Interactional frames and grammatical constructions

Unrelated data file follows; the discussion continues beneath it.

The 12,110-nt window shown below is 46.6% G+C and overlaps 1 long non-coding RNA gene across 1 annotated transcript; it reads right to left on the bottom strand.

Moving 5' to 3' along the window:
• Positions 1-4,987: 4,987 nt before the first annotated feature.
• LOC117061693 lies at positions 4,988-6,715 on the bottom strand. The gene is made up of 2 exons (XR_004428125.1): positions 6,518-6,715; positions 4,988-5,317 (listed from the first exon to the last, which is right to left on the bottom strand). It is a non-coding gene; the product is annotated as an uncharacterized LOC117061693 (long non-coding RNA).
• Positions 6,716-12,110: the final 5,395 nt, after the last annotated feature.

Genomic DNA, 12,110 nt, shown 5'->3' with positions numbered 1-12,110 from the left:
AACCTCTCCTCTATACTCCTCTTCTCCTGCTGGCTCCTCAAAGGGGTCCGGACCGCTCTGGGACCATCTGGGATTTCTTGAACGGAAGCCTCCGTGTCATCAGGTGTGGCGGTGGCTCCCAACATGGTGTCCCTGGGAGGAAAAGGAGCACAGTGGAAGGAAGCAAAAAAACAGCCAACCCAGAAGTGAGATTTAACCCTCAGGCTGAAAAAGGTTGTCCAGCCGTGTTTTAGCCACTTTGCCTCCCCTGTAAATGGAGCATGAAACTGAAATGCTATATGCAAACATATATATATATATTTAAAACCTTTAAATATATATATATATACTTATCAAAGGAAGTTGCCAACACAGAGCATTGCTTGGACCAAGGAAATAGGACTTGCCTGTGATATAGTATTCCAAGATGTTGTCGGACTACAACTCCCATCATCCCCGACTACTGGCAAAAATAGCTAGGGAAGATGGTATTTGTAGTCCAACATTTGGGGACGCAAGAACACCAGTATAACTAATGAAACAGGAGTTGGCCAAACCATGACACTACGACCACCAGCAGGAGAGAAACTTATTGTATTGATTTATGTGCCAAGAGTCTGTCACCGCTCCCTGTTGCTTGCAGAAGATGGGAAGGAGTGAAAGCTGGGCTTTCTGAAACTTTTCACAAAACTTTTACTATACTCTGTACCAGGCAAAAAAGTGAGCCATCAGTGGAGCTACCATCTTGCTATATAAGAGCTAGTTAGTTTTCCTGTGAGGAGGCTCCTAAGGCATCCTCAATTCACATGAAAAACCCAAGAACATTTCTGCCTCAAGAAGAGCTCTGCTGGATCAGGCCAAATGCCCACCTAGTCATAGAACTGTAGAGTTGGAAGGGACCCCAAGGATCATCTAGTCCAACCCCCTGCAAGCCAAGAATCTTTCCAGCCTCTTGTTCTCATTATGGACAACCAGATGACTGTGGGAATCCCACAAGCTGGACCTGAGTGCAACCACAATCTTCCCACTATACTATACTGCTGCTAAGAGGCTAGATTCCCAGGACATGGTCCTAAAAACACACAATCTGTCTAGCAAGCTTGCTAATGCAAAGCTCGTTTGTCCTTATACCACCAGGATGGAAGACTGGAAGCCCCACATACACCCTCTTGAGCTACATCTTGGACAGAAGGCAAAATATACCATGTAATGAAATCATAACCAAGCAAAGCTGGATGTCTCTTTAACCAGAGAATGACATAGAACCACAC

Construction grammarians analyze grammar in terms of conventional pairings of form and meaning (Fillmore et al. 1988; Goldberg 1995, 2006) that are largely limited to the sentence (Lambrecht 1994, 2004). Recently, construction grammarians have moved beyond sentential boundaries to consider grammatical structures in terms of interaction and discourse (Fried and Östman 2005; Fischer 2010; Fried 2010a, 2010b). Following Fleischman (1990), we argue that interactive frames are key to linking the concerns of grammarians with those of anthropological linguists, sociolinguists, and text linguists who call for richer analyses of the communicative context (Cook-Gumperz and Gumperz 2011; Park and Takanashi 2011). A frames-based approach to grammatical description situates language within a communicative context that includes factors such as the backgrounds of the speakers and hearers and the frames within which each participant places the interaction. Such contextualized descriptions demonstrate how interactive frames and grammatical constructions are implicated in the interpersonal function of language and the dynamics of meaning making.